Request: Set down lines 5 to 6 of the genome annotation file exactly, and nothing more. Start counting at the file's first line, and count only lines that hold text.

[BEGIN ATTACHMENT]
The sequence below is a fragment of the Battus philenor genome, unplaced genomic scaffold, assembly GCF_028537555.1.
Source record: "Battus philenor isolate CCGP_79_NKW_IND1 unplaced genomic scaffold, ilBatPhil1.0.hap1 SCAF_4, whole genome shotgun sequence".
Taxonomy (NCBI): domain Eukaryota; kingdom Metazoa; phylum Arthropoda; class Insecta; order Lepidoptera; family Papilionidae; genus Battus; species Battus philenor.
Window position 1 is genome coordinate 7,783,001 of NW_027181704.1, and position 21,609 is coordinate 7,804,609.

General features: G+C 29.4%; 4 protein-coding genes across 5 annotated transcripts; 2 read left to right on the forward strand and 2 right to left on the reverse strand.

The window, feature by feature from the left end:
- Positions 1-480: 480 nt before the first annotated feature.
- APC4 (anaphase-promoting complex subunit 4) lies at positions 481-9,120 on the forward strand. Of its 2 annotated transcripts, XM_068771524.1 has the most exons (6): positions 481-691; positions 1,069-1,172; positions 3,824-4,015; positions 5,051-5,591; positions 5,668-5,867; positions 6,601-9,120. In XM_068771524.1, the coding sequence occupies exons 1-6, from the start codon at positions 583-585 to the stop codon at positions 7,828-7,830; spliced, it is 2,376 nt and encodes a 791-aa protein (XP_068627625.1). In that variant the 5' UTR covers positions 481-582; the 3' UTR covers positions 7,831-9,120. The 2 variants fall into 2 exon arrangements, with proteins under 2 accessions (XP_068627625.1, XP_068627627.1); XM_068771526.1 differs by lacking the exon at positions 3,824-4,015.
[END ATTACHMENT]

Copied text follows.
General features: G+C 29.4%; 4 protein-coding genes across 5 annotated transcripts; 2 read left to right on the forward strand and 2 right to left on the reverse strand.

The window, feature by feature from the left end: